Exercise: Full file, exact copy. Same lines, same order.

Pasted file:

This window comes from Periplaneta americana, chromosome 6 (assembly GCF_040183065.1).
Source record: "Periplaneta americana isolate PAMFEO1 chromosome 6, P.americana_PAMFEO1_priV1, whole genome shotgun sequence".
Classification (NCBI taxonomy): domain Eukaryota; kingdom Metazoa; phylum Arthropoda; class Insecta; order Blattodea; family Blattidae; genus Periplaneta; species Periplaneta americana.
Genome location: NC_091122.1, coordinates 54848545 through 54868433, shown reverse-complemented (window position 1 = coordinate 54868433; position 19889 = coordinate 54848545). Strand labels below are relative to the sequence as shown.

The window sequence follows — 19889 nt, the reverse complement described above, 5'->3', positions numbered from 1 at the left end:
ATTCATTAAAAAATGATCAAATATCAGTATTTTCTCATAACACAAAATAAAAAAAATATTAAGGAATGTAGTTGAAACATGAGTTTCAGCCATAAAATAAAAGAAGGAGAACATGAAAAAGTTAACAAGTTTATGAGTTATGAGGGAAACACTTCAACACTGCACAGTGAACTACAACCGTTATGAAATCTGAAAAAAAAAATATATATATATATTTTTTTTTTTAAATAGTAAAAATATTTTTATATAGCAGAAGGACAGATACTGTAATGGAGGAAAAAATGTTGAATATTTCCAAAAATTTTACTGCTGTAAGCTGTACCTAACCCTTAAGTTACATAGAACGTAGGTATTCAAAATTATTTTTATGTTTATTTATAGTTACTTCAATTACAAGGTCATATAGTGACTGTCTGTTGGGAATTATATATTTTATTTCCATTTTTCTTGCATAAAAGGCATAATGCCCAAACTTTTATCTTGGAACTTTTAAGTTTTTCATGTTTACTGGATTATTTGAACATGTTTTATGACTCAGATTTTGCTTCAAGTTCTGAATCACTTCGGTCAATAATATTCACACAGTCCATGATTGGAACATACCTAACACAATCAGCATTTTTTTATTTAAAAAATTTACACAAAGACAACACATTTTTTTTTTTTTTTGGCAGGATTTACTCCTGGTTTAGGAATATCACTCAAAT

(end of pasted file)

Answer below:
This window comes from Periplaneta americana, chromosome 6 (assembly GCF_040183065.1).
Source record: "Periplaneta americana isolate PAMFEO1 chromosome 6, P.americana_PAMFEO1_priV1, whole genome shotgun sequence".
Classification (NCBI taxonomy): domain Eukaryota; kingdom Metazoa; phylum Arthropoda; class Insecta; order Blattodea; family Blattidae; genus Periplaneta; species Periplaneta americana.
Genome location: NC_091122.1, coordinates 54848545 through 54868433, shown reverse-complemented (window position 1 = coordinate 54868433; position 19889 = coordinate 54848545). Strand labels below are relative to the sequence as shown.

The window sequence follows — 19889 nt, the reverse complement described above, 5'->3', positions numbered from 1 at the left end:
ATTCATTAAAAAATGATCAAATATCAGTATTTTCTCATAACACAAAATAAAAAAAATATTAAGGAATGTAGTTGAAACATGAGTTTCAGCCATAAAATAAAAGAAGGAGAACATGAAAAAGTTAACAAGTTTATGAGTTATGAGGGAAACACTTCAACACTGCACAGTGAACTACAACCGTTATGAAATCTGAAAAAAAAAATATATATATATATTTTTTTTTTTAAATAGTAAAAATATTTTTATATAGCAGAAGGACAGATACTGTAATGGAGGAAAAAATGTTGAATATTTCCAAAAATTTTACTGCTGTAAGCTGTACCTAACCCTTAAGTTACATAGAACGTAGGTATTCAAAATTATTTTTATGTTTATTTATAGTTACTTCAATTACAAGGTCATATAGTGACTGTCTGTTGGGAATTATATATTTTATTTCCATTTTTCTTGCATAAAAGGCATAATGCCCAAACTTTTATCTTGGAACTTTTAAGTTTTTCATGTTTACTGGATTATTTGAACATGTTTTATGACTCAGATTTTGCTTCAAGTTCTGAATCACTTCGGTCAATAATATTCACACAGTCCATGATTGGAACATACCTAACACAATCAGCATTTTTTTATTTAAAAAATTTACACAAAGACAACACATTTTTTTTTTTTTTTGGCAGGATTTACTCCTGGTTTAGGAATATCACTCAAAT